Britain’s House of Lords Concludes its Inquiry in the Housing Sector

Date Published 7/21/2016
Author House of Lords
Theme Housing Finance Policy
Country United Kingdom

July 15, 2016

Britain’s House of Lords Concludes its Inquiry in the Housing Sector

The Select Committee on Economic Affairs of the United Kingdom’s House of Lords concluded its inquiry into the performance of the housing sector. The committee consulted an impressive range of professionals, both national and international, and set out its recommendations in its report “Building More Homes” published on July 15, 2016. The main conclusions and recommendations of the report are as follows:

The Government’s housing target

1. The Government’s target of one million new homes by 2020 is not based on a robust analysis. To address the housing crisis at least 300,000 new homes are needed annually for the foreseeable future. One million homes by 2020 will not be enough.

2. To achieve its target the Government must recognise the inability of the private sector, as currently incentivised, to build the number of homes needed.

3. The Government’s focus on home ownership neglects other tenures; those on the cusp of ownership are helped and those who need secure, low cost rental accommodation are not.

4. Local authorities and housing associations must be incentivised and enabled to make a much greater contribution to the overall supply of new housing. Without this contribution it will not be possible to build the number of new homes required. The likely reduction in the housing benefit bill over the long-term is a further reason to increase the supply of social housing.


Local authority building

5. The Government must ensure local authorities who wish to build social housing have access to the funds to do so. The current restrictions on the ability of local authorities to borrow to build social housing are arbitrary and anomalous. Local authorities should be able to borrow to build social housing as they can for other purposes.

6. We endorse the efforts of local authorities to innovate, cooperate and enter into partnership with others in the housing sector. We encourage local authorities to share their experience and expertise to ensure the proliferation of successful schemes.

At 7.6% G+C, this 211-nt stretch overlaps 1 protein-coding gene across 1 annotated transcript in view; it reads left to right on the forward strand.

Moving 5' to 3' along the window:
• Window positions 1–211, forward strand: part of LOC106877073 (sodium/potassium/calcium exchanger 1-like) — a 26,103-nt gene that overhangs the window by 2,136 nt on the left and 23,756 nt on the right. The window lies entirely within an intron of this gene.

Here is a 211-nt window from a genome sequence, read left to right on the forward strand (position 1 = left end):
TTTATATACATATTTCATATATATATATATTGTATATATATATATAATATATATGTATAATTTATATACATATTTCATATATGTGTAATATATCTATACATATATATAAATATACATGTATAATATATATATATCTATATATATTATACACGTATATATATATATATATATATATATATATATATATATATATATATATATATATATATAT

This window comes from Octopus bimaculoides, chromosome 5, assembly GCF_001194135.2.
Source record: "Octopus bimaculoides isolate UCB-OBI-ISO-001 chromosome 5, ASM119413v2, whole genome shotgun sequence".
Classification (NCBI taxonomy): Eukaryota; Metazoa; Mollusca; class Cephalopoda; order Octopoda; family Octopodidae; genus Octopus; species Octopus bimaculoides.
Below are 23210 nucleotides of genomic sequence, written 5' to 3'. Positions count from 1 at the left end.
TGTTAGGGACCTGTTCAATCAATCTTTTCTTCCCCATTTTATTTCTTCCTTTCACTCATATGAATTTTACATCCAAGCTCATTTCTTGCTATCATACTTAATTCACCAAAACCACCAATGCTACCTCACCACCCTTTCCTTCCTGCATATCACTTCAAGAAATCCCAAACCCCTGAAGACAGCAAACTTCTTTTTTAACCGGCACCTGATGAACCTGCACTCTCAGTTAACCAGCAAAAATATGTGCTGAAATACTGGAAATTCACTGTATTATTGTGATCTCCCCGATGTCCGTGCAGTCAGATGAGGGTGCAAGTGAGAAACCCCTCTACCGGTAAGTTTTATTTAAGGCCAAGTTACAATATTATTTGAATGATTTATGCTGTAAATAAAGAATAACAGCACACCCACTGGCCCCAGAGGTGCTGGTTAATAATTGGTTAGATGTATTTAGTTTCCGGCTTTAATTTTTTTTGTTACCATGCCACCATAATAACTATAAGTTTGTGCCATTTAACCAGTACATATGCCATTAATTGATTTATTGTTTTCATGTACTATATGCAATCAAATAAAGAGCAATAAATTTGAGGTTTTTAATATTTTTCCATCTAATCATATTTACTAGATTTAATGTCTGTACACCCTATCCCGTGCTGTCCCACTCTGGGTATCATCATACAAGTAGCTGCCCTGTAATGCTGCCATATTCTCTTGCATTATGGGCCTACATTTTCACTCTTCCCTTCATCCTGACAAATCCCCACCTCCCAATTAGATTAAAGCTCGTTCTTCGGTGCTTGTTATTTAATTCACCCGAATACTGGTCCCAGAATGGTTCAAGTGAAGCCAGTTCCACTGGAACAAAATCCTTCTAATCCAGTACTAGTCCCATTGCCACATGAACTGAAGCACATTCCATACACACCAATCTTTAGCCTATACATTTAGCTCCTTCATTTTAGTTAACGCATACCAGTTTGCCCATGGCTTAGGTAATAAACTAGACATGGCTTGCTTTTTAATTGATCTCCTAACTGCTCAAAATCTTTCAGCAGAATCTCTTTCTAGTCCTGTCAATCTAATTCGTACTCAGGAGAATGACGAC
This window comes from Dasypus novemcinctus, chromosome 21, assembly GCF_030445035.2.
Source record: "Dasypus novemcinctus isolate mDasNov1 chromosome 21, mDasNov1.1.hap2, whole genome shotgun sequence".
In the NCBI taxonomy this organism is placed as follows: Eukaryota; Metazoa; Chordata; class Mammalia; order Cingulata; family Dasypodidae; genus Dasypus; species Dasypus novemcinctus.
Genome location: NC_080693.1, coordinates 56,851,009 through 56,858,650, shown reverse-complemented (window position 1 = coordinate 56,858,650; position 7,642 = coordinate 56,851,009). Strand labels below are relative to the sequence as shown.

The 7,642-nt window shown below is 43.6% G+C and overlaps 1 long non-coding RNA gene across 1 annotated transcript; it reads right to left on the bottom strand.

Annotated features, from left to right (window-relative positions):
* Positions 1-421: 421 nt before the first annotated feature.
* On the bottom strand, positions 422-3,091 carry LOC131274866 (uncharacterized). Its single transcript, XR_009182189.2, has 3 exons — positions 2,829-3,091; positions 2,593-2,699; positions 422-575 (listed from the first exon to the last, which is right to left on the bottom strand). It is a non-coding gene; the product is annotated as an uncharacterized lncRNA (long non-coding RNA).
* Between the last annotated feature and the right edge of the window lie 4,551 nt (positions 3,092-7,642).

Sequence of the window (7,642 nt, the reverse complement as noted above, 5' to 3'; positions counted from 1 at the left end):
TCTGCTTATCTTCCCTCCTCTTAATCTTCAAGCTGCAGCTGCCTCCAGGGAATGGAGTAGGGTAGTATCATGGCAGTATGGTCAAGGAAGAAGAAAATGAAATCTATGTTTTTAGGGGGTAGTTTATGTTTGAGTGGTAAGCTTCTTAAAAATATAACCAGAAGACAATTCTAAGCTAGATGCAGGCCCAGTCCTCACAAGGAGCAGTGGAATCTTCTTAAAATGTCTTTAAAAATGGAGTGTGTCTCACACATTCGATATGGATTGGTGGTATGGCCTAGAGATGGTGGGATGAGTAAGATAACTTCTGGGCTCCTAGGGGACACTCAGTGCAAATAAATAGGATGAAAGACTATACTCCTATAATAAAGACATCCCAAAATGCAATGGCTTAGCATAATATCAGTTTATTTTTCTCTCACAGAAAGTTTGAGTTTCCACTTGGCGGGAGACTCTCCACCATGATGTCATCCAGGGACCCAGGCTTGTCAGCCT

Building on public land

7. A senior Cabinet minister must be given overall responsibility for identifying and coordinating the release of public land for housing, with a particular focus on providing low cost homes.

8. The number of new homes the Government expects to be built on public land by 2020 amounts to nearly one third of their housebuilding target. The Government should ask the National Infrastructure Commission to oversee the number of homes that are actually built on public land.

9. The release of public land provides a good opportunity to support the building of low cost homes and help smaller builders return to the market. The requirement to achieve best market value when releasing public land should be relaxed.

Planning reform

10. To incentivise local authorities and provide more resources for stretched planning departments, the Government should allow local authorities to set and vary planning fees in accordance with the needs of their local area.

11. There is a large gap between the number of planning permissions granted

and the number of houses actually built. We recommend that local authorities are given the power to levy council tax on developments that are not completed within a set time period.

12. Overall, planning should be simpler, more transparent and more helpful to

small builders.

Use of the existing housing stock

13. Council tax is regressive.

The bands should be amended so that owners of more expensive properties contribute proportionally more than owners of less expensive properties. This should be done in a revenue neutral way.”

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